acquisition of true knowledge.
 we are now considering not these Mahâ-purushas, the great Incarnations,
but only the Siddha-Gurus (teachers who have attained the goal); they, as a
rule, have to convey the germs of spiritual wisdom to the disciple by means of
words (Mantras) to be meditated upon. What are these Mantras? The whole of
this universe has, according to Indian philosophy, both name and form (Nâma-
Rupa) as its conditions of manifestation. In the human microcosm, there cannot
be a single wave in the mind-stuff (Chittavritti) unconditioned by name and
form. If it be true that nature is built throughout on the same plan, this kind of
conditioning by name and form must also be the plan of the building of the
whole of the cosmos.
— "As one lump of clay being known, all things of clay are known", so the
knowledge of the microcosm must lead to the knowledge of the macrocosm.
Now form is the outer crust, of which the name or the idea is the inner essence
or kernel. The body is the form, and the mind or the Antahkarana is the name,
and sound-symbols are universally associated with Nâma (name) in all beings
having the power of speech. In the individual man the thought-waves rising in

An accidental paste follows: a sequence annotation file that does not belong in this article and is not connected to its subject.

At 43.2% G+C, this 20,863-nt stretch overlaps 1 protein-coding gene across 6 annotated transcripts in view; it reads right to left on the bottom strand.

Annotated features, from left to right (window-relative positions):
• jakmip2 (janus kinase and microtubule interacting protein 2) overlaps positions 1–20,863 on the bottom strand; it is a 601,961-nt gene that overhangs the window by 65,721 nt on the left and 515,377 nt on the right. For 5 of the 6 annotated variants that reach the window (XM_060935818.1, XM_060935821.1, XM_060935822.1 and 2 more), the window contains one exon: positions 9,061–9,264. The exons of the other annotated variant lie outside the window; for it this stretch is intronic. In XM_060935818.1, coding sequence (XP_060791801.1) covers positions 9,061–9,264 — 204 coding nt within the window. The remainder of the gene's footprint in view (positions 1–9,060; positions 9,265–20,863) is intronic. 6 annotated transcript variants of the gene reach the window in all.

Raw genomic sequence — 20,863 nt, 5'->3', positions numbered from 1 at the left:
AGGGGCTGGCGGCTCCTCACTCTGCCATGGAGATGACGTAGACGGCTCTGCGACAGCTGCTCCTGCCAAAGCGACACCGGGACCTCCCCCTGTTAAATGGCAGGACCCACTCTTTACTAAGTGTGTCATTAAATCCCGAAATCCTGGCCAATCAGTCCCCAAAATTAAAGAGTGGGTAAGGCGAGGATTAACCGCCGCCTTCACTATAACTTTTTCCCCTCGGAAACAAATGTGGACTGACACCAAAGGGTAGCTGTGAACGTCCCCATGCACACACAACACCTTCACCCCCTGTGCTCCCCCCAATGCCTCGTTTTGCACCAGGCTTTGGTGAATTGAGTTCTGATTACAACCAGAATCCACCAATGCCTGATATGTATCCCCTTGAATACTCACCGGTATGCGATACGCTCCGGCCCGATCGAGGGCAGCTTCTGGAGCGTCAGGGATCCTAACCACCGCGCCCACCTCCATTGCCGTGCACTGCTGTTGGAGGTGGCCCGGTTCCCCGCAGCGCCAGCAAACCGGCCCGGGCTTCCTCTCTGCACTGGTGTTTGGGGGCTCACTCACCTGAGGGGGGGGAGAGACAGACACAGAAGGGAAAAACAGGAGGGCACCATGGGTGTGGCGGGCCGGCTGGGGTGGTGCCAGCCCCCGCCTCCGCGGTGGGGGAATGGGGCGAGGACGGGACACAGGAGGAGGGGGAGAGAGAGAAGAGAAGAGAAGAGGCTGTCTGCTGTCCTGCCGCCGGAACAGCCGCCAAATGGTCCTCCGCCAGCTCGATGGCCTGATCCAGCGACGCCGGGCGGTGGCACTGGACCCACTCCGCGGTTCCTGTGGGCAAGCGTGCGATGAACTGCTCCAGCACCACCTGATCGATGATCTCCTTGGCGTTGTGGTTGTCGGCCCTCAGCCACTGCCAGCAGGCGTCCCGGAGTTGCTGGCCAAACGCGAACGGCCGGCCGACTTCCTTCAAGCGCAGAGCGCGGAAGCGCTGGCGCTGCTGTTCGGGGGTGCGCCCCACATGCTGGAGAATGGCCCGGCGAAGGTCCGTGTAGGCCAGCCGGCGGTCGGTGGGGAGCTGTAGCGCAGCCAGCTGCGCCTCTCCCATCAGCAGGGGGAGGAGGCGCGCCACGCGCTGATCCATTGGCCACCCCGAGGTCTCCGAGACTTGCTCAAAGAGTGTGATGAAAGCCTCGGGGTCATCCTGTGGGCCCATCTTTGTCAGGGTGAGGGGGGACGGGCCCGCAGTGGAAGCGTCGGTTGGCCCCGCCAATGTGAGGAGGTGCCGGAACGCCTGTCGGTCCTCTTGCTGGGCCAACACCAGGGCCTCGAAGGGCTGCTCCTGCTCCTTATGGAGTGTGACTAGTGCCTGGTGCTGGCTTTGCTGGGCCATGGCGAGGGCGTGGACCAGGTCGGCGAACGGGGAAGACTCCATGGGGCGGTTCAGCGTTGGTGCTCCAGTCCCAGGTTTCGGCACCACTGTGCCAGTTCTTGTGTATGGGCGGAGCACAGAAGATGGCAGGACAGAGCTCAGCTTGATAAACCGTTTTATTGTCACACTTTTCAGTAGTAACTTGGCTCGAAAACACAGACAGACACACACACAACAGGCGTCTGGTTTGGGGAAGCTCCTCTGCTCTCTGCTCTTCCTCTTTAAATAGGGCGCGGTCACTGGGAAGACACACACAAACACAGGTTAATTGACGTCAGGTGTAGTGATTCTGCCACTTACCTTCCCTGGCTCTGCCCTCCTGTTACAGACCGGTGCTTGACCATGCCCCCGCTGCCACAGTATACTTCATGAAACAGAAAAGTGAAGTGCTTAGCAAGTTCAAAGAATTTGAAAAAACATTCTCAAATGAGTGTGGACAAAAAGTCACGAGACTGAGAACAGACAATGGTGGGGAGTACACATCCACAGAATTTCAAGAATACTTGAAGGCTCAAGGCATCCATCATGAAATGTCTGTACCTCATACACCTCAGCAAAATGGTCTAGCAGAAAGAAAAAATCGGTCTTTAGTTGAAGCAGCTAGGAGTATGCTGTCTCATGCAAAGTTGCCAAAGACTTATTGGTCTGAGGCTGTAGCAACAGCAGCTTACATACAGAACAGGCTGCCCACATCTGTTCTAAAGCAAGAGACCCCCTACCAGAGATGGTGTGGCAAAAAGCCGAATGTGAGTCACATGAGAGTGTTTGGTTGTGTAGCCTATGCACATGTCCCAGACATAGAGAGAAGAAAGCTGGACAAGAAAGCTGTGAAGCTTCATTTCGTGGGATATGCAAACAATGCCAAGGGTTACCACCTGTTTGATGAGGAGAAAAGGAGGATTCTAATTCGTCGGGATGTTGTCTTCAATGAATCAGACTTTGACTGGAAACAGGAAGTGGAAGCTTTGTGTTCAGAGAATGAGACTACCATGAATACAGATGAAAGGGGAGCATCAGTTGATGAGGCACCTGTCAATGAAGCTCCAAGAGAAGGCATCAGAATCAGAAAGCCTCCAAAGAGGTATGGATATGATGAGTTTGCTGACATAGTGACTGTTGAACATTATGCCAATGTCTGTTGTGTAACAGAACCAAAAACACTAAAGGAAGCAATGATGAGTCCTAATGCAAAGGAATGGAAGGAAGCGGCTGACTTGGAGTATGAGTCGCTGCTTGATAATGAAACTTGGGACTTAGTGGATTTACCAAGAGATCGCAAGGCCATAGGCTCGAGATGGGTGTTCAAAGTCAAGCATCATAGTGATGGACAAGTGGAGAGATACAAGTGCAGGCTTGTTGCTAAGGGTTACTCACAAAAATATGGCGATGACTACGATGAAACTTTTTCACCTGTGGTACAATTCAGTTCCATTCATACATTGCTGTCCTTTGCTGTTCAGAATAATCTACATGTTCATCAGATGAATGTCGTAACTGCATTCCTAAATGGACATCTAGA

the limited Mahat or Chitta (mind-stuff), must manifest themselves, first as
words, and then as the more concrete forms.
In the universe, Brahmâ or Hiranyagarbha or the cosmic Mahat first manifested
himself as name, and then as form, i.e. as this universe. All this expressed
sensible universe is the form, behind which stands the eternal inexpressible
Sphota, the manifester as Logos or Word. This eternal Sphota, the essential
eternal material of all ideas or names is the power through which the Lord
creates the universe, nay, the Lord first becomes conditioned as the Sphota, and
then evolves Himself out as the yet more concrete sensible universe. This
Sphota has one word as its only possible symbol, and this is the (Om). And
as by no possible means of analysis can we separate the word from the idea this
Om and the eternal Sphota are inseparable; and therefore, it is out of this
holiest of all holy words, the mother of all names and forms, the eternal Om,
that the whole universe may be supposed to have been created. But it may be
said that, although thought and word are inseparable, yet as there may be
various word-symbols for the same thought, it is not necessary that this
particular word Om should be the word representative of the thought, out of
which the universe has become manifested. To this objection we reply that this
Om is the only possible symbol which covers the whole ground, and there is
none other like it. The Sphota is the material of all words, yet it is not any
definite word in its fully formed state. That is to say, if all the peculiarities
which distinguish one word from another be removed, then what remains will